Léon-Gontran Damas was born into the mulatto (of African and European descent) bourgeoisie of Cayenne, the capital of French Guiana, a territory vilified in Damas's day as a penal colony. The area contained significant Native American and nègres bosh (descended from fugitive African slaves) populations. Damas lost his mother in early childhood and received a bourgeois upbringing from his aunt; he would later reject the values of his youth, together with all forms of political and cultural assimilation. As an adolescent Damas attended the Victor Schoelcher High School in Martinique, where he first became friends with Aimé Césaire. After graduating he moved to Paris, where he studied literature, Asian languages, and law. He also collaborated in the production of the now-famous black publications La Revue du Monde Noir, Légitime Défense, and L'Etudiant Noir.

With the support of French anthropologist Paul Rivet Damas ...

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Kimberly M. Curtis

visual artist, art historian, and art critic, was the youngest child born to Frank Donaldson and Clementine Richardson Donaldson of Pine Bluff, Arkansas. When Jeff Donaldson was four years old his father died. To support the family Clementine Donaldson worked as a grammar school principal and high school principal. Donaldson received his early education in Pine Bluff, where he studied art with John Miller Howard, a professor at Arkansas AM&N College (later the University of Arkansas at Pine Bluff). After earning a BA in Studio Art from Arkansas AM&N in 1954, he returned to Chicago, where he had moved as a teenager with his family, and took courses at the School of the Art Institute of Chicago. Donaldson went on to study photography, color and design, and printmaking at the Illinois Institute of Technology, where he earned an MS in Art Education and Administration in 1963 ...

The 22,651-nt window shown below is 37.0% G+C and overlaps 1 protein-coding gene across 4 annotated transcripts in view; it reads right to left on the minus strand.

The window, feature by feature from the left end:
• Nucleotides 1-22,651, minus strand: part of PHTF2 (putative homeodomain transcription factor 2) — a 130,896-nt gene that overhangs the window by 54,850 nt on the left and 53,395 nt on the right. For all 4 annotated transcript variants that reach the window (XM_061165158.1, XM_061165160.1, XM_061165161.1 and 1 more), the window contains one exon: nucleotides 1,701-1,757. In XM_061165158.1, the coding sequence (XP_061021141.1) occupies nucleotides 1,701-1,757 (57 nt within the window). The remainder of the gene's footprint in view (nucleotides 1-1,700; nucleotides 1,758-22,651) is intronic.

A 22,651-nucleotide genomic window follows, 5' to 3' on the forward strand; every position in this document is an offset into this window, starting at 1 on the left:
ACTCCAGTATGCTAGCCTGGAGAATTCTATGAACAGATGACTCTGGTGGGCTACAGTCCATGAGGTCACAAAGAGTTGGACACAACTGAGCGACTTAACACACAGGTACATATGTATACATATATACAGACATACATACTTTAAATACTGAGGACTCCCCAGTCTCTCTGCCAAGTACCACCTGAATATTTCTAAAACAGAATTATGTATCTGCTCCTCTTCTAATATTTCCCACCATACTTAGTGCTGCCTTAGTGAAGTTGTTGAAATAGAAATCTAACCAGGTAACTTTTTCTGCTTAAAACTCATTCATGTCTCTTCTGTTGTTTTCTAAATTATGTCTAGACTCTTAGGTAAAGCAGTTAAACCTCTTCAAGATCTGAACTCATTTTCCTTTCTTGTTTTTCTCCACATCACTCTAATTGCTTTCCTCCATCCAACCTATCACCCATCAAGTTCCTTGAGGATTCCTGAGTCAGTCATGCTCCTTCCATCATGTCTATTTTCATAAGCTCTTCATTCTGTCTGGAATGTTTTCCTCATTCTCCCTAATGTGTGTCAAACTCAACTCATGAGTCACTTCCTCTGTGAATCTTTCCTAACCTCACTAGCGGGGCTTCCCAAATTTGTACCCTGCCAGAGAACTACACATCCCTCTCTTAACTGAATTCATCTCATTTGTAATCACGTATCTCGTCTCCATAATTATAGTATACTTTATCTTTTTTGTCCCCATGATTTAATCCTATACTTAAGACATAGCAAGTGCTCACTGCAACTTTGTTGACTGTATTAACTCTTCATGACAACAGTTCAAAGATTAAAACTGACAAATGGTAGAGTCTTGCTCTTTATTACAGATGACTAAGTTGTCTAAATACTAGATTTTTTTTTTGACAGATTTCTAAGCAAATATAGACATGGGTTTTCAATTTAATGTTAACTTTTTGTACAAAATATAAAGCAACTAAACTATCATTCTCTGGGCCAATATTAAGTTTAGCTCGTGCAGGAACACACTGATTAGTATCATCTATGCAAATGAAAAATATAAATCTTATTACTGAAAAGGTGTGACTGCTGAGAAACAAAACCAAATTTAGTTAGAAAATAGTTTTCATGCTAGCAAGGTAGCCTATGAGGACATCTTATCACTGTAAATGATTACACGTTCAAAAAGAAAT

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Dorsia Smith Silva

writer, educator, and preacher, was born in Detroit, Michigan, to Addie Mae Leonard, a teacher's aide. In 1990 Dyson was adopted by the auto worker Everett Dyson when Leonard married him. As a child, Dyson read avidly and enjoyed the Harvard Classics. His intellectual vigor earned him a scholarship to the prestigious Cranbrook Kingswood School in 1972. However, Dyson behaved poorly and was expelled in 1974. He then attended Northwestern High School and graduated in 1976.

In 1977, Dyson married his girlfriend, Terrie Dyson, who gave birth to Michael Eric Dyson II a year later. Due to the pressures of being a young couple, Dyson and his wife divorced in 1979. To help focus his life, Dyson became a licensed Baptist preacher in 1979 and ordained minister in 1981 with his pastor Frederick G. Sampson II s assistance He ...

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Patrick Chura

essayist, professor, and cultural critic, was born Gerald Lyn Early in Philadelphia, Pennsylvania, the youngest child of Henry Early and Florence Fernandez Early. Gerald's father died when he was nine months old. His mother, who never finished high school but whose practical wisdom shaped Gerald's character, worked as a school crossing guard and a teacher's aide.

Growing up without a father in a tough Philadelphia neighborhood, Early found a role model in Lloyd Richard King, his fifth- and sixth-grade teacher in an all-black Philadelphia public school. King was a dedicated and inspirational instructor who believed that Early would do great things. During a period when there were few African American male elementary school teachers, King became a father figure and strong influence.

Early's initial inclinations toward literature were fostered by his two older sisters—Rosalind and Lenora both English majors at Temple University who ...

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Daniel J. Martin

Born in Philadelphia, Gerald Early earned degrees from University of Pennsylvania (BA 1974) and Cornell University (MA 1980, PhD 1982). He is the Merle Kling Professor of Modern Letters and a former director of African and Afro-American Studies at Washington University in St. Louis. His first essay collection, Tuxedo Junction: Essays on American Culture (1989), treats cultural topics such as politics, Miss America, boxing, and jazz. The relevance of popular culture for Early comes from its connection to the marginalized in American society and from the enormous creative involvement of African Americans in it. Through popular culture, musicians, sports figures, and writers have at once asserted and subverted the language and symbolism of mainstream culture. Early notes how the appropriation of white discourse cast two of his literary forebears, Frederick Douglass and Zora NealeHurston into the double role of criticizing dominant culture while ...